Over the last few months, we have been discussing the first chapter of the
book of Revelation. It was about Christ revealing Himself to John. John is
shown in a very impressive way the glory of the risen and exalted Christ in
heaven. This happens after he is taken away in the spirit on the Lord's Day
and taken up into heaven. He sees Christ as the one who has all power (the
first and the last, the alpha and the omega) and who, in great love and
faithfulness, holds and rules His church. It is His church, where He is active
with His Spirit.
John is then instructed to write down what he sees. The subject is, "Write
the things which thou hast seen, and the things which are, and the things
which shall be hereafter." (1:19) What John sees is about the future.
And then we come to Revelation 2 and 3. Those two chapters belong
together. These two chapters contain seven letters written to seven churches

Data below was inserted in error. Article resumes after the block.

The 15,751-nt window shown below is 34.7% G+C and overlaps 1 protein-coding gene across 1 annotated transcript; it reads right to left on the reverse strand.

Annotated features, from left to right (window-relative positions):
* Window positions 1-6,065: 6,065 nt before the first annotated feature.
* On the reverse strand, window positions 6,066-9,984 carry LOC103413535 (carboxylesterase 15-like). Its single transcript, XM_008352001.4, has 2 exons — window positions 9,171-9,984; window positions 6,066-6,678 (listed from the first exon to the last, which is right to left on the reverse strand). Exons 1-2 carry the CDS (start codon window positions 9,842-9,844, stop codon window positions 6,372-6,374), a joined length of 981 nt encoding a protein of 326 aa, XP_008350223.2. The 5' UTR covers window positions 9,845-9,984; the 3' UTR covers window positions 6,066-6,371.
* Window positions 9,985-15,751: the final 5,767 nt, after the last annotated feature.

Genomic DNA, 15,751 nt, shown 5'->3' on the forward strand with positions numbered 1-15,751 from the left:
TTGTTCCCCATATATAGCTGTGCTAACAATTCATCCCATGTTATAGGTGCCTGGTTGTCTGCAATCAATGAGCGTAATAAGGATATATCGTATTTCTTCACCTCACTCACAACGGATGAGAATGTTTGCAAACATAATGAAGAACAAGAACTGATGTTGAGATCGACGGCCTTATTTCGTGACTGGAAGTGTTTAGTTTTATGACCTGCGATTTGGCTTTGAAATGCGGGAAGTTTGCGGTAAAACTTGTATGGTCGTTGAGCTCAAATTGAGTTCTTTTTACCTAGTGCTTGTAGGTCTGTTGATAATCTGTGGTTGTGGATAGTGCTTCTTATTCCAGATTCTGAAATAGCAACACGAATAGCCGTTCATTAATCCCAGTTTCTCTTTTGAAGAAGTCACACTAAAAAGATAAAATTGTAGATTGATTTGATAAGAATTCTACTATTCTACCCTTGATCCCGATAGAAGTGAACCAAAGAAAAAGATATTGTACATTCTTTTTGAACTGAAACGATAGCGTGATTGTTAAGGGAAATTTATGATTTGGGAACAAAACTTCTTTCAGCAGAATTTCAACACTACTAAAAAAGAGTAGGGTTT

in Asia Minor, the western part of present-day Turkey. The congregations
are already mentioned in 1:11.
Each of the seven letters is sent to a specific congregation. The letter
specifically addresses that congregation. But at the same time, the book of
Revelation itself is one large writing, and thus, all seven letters are sent to
all seven congregations. It is very clear from these letters that Christ knows
his church through and through.
The number seven often indicates fullness. “Seven” here symbolically
indicates the fullness of the church; therefore, with these seven letters, all
congregations of all times worldwide are addressed. All of them, including
us, must know "about the things which are, and the things which shall be
There are many who see seven ages in the seven epistles. The text itself
gives no reason for this. Nowhere is there even a hint given in that
direction. That is complete speculation, and we will not go along with that.
But these letters were primarily written as comfort. The Lord knows His
church, His bride, and she is in His hand. And that bride is not perfect! But
these seven letters are also exhortation and instruction; the Lord longs for a
bride dedicated to Him and made pure. He gave and gives all to adorn his
black bride. Would we not go to such a heavenly bridegroom?